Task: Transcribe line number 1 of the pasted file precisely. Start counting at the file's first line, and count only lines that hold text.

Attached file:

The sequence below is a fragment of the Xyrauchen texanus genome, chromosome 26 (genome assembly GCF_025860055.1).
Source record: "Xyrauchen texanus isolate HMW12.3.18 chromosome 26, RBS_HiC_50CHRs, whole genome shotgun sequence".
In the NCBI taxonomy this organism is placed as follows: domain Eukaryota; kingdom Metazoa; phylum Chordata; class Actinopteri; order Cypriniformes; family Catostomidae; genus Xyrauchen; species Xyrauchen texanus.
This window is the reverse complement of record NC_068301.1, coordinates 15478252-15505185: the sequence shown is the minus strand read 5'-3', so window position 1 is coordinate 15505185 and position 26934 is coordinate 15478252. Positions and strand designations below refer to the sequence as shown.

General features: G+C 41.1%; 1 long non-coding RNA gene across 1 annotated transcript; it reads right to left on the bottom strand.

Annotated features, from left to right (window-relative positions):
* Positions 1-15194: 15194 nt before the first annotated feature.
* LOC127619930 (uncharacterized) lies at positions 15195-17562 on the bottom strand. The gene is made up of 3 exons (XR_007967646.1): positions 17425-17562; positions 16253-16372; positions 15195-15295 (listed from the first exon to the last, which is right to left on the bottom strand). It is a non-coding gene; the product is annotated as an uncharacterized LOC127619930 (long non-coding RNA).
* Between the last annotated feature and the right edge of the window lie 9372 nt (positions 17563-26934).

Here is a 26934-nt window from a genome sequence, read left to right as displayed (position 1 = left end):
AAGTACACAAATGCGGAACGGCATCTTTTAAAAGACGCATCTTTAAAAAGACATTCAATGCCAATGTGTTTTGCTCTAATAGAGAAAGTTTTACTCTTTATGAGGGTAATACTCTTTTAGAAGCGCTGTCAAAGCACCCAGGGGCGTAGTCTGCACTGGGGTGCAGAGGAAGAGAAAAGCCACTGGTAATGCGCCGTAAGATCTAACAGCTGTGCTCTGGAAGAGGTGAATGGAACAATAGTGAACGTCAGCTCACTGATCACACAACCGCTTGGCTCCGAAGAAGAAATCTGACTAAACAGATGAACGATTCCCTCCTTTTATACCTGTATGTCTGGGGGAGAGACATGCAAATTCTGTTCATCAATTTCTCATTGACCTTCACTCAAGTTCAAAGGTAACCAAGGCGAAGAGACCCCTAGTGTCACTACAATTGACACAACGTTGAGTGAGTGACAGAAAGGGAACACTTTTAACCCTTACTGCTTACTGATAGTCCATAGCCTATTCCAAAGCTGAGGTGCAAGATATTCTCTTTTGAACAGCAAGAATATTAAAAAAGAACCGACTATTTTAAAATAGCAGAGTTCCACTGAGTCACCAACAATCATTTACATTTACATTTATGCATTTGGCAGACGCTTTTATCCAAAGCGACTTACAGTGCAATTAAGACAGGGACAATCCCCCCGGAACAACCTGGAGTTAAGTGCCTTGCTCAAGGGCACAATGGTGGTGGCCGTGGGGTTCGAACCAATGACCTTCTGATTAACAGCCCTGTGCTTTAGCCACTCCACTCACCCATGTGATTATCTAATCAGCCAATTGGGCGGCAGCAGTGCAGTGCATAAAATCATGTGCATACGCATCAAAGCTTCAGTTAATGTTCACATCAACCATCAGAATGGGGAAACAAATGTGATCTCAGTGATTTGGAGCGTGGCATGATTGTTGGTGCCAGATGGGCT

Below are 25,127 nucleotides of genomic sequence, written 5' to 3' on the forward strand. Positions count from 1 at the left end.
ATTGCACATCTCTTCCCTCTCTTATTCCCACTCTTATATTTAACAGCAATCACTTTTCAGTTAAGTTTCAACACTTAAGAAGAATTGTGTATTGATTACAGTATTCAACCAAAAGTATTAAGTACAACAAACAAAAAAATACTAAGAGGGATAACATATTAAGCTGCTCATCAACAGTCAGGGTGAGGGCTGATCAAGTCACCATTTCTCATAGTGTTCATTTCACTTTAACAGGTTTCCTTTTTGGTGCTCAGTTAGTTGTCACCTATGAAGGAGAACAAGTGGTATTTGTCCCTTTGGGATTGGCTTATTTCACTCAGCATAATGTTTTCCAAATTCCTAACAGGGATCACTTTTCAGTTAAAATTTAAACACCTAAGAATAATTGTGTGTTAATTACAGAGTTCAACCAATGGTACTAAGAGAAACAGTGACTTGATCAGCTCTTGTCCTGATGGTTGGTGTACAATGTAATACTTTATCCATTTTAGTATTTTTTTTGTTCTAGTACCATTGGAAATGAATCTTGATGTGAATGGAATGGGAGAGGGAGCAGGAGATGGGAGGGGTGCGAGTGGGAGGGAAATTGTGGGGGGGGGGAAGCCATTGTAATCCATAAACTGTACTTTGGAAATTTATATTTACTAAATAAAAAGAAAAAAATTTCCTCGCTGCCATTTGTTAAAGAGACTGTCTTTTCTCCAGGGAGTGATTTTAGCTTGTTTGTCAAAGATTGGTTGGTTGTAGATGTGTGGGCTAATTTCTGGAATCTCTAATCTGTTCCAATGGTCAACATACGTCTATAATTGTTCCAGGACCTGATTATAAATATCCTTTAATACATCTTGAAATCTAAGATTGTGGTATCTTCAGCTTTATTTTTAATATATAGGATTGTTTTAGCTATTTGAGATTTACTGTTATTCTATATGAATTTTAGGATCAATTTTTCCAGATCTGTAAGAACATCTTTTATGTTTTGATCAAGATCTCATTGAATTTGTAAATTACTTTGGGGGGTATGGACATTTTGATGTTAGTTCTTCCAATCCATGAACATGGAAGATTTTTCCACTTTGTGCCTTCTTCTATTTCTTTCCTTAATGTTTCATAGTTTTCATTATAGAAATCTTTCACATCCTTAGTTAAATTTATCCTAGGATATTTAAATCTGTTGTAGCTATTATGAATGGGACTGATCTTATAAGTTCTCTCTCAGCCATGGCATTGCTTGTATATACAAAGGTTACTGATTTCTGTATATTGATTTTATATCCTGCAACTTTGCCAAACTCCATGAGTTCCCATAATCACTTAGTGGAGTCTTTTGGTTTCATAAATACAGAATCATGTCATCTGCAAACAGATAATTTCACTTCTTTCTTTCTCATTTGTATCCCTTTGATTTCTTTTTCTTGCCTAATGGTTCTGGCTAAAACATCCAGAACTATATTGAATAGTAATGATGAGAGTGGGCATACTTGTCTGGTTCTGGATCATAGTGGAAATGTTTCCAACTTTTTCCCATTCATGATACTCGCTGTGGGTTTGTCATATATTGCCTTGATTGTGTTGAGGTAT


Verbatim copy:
The sequence below is a fragment of the Xyrauchen texanus genome, chromosome 26 (genome assembly GCF_025860055.1).